Incident Report:

Two days ago I checked the mod tools and saw a flagged post appearing. The post was a common happening that a person posts an answer to a rather old question, and in the answer they simply ask a question of their own (often not directly related to the original post).

I agreed that the flag was valid and flagged it again myself. So we have a post flagged by two people.

Several minutes later the flag itself was declined with the reason:

flags should only be used to make moderators aware of content that requires their intervention

Several minutes more, and another high-rep. user posted a comment directing the "answerer" to the Ask Question page, and two hours later the post was deleted by three users (I was not one of them due to timing).

What Could Have Happened:

Let us consider a slightly different situation for a moment, something which is not unthinkable, too.

Suppose that whoever flagged the post was a low-reputation user (or even <20k) and the flag was cleared before high ranking users could see it in the moderation tools. This question posted as an answer is in a very wrong place, and I am sure that no one who cares for the well-being of this website would want to allow such content to exist for long.

It happened that at least one of the flagging users were me (and had I not come back to see the post deleted, I would probably have raised a deletion flag myself... which could have been sitting in wait for quite some time). But in our hypothetical scenario none of the involved users - except the moderator who declined the flag - can delete an answer.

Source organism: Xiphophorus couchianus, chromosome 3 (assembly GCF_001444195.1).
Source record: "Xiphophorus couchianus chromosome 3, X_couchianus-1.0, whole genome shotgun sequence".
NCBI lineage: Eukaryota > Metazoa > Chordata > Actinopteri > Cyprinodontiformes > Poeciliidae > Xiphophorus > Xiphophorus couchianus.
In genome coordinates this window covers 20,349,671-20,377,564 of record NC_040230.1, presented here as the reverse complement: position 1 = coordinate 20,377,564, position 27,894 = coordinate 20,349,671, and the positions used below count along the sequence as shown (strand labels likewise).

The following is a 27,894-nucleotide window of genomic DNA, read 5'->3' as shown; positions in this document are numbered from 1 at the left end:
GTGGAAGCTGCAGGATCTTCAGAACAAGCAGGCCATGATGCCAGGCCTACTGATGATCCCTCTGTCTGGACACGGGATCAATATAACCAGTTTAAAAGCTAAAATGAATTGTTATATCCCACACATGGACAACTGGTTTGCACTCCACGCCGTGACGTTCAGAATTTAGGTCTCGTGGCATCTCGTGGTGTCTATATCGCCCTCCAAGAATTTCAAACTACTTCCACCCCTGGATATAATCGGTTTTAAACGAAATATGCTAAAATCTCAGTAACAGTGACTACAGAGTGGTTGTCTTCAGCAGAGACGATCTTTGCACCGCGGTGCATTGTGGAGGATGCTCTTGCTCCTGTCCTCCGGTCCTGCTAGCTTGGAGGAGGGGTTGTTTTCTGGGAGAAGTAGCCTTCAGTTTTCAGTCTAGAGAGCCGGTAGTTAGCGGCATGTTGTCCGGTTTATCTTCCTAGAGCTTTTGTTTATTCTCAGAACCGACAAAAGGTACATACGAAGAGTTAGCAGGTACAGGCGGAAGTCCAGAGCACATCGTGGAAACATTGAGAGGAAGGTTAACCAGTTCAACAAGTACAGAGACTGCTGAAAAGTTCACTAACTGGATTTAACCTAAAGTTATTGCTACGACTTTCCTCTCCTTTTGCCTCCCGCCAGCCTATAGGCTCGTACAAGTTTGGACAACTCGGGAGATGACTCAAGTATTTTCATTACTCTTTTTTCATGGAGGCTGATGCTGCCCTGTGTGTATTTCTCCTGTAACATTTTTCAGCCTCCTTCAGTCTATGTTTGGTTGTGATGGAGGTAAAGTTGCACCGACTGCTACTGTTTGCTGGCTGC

In such case, the answer stays in the wrong place for quite some time until someone else deletes it.


What I wonder about this is whether or not a question posted as an answer to a long-answered thread is not content that the moderators should be aware of.

We had an election recently, and before that such flags were never declined, I assume this is a result of new moderators not being in line with the other moderators, or raising points to other moderators about the job of a moderator.

My question is why was my flag declined? Is there a new description of the moderators job on this site? If there is such, can the moderators please update the common user (and the flagging users) about this description?

(For 10k users: the flagged post.)

  • $\begingroup$ As you may know from many of my prior posts on meta, I believe that any decisions that can be made by the community, should be made by the community (vs. being decided by an individual moderator). This avoids controversial use of moderator superpowers e.g. when closing and deleting posts. This is a borderline case. But there are many other cases where posts are flagged for mod decisions that indubitably should be made by the community. $\endgroup$ – Bill Dubuque May 25 '12 at 12:39